Benjamin Britten spent most of the 1950s adding to a string of successful operas that had begun with Peter Grimes in the mid-1940s. Though he took a brief sojourn from opera to write the War Requiem, it is clear that the dramatic spirit that fueled his operatic efforts carried over into this work, his most monumental effort. While the Requiem is in its own way even more overtly theatrical than Verdi's well-known Requiem (described by Hans von Bülow as "an opera in ecclesiastical guise"), it cannot properly be thought of as an opera without staging. The musical procedures of Britten's operas were quite well established by 1961, and the War Requiem really has little to do with them. The work instead relies on simple, sectional musical means to convey a pattern of thought that even listeners unfamiliar with the often confusing realm of mid-twentieth century music can follow with little trouble.
Indeed, such an immediately accessible idiom was one of the composer's basic goals when he set himself to interpolating the anti-war poetry of Wilfred Owen (killed in action just one week before the Armistice of 1918) into the traditional requiem scheme. The War Requiem is by no means pure music, nor could its various sections conceivably stand alone. It is a work with a basic human message, simple and uncontrived and utterly reliant on the distribution of textual materials (separate instrumental and vocal forces are assigned to the two disparate bodies of text) to achieve its impact. The work attained an almost immediate rapport with English-speaking audiences around the world after its May 9, 1962, premiere at the new Coventry Cathedral, and to many it remains Britten's supreme achievement.
On a structural level, the War Requiem is massive, its six large movements, each comprising several smaller sections, of some 90 minutes' total duration. From the bells and chantlike chorus in the opening bars of the Requiem aeternam, Britten's use of the tritone as a basic unifying device is obvious. A boys' choir breaks in with the Te decet hymnus, only to be interrupted by Owen's poem "What passing-bells" set as a tenor solo. (The solo tenor and baritone sing all the poetic texts.) The restless tritone gives way to a moment of temporary repose at the end of this first movement, which resolves on an F major chord.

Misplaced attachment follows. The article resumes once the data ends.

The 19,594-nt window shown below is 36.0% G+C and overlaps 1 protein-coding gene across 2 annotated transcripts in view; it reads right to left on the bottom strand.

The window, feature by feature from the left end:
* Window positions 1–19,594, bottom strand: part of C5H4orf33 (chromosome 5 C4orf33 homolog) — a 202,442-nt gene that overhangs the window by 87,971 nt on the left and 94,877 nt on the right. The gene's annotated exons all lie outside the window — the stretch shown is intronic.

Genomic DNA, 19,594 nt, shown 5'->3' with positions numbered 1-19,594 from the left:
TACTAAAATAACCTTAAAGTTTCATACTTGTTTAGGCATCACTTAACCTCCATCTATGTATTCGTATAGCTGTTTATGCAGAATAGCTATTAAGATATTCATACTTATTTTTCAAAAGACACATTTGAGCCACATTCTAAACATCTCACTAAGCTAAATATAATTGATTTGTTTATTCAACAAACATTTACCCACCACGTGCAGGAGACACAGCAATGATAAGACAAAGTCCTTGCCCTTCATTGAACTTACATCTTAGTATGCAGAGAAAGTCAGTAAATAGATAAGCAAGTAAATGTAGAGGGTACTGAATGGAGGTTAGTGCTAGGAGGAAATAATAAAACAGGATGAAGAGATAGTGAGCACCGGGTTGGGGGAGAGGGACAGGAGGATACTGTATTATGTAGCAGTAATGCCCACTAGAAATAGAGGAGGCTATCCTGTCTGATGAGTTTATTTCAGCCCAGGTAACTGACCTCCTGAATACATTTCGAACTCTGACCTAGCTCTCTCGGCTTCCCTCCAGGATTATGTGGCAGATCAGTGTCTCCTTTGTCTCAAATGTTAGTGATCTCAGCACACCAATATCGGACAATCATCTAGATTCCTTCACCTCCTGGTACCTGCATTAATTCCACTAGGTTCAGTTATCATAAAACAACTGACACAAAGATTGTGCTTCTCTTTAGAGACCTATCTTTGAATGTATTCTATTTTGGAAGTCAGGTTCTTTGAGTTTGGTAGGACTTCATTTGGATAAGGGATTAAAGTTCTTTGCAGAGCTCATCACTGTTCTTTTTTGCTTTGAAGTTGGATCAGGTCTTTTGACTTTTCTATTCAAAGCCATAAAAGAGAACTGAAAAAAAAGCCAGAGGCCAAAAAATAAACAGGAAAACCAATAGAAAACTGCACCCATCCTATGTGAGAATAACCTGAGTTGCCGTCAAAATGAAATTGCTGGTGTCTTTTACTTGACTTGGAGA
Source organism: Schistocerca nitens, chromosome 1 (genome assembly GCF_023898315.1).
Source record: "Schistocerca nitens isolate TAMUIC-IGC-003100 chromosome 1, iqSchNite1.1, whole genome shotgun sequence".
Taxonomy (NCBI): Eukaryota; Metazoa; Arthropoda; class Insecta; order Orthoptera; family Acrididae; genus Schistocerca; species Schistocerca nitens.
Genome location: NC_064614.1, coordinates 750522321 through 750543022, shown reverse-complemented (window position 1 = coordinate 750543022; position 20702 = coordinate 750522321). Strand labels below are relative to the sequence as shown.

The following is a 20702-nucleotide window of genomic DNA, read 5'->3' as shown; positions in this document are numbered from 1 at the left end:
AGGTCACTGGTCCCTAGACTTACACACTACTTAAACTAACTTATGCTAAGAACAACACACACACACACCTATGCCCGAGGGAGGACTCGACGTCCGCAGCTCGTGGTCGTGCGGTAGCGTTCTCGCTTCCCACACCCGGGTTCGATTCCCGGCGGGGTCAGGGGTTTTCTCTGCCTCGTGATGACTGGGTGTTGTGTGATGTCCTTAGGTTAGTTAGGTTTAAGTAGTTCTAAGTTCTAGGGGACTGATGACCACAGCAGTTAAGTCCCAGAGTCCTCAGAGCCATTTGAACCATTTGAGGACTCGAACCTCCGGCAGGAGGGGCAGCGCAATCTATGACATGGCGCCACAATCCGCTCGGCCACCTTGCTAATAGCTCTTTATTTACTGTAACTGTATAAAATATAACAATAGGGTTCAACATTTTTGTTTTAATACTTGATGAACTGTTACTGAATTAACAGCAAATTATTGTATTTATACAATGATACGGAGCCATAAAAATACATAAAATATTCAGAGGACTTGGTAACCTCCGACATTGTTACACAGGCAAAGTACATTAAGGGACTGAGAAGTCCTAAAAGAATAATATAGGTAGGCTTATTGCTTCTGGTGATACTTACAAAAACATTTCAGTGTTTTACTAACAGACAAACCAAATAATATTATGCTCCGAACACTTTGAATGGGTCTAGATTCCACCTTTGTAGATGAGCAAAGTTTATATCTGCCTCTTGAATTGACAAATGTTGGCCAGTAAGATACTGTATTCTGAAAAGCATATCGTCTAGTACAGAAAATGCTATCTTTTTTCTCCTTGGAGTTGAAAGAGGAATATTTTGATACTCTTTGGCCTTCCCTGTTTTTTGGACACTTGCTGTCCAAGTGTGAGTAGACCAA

The Dies Irae, containing no fewer than ten separate subsections, is the longest of the six movements, while the following Offertorium and Sanctus together comprise only six sections of music. The Dies Irae closes with a quiet choral Pie Jesu, while the Sanctus is the only movement to end with one of Owen's poems, the grim baritone solo "After the blast of lightning." Chillingly, the closing Dona nobis pacem (Grant us peace) of the following Agnus Dei is sung not by the chorus, as might be expected, but rather by the anguished tenor soloist. At the end of the final Libera me, however, some peace, or at least rest, is reached at last as the unaccompanied chorus finds the strength, after a lengthy and tortured tumult, to resolve the burdensome tritone to the sonorous F major chord of the final "Amen."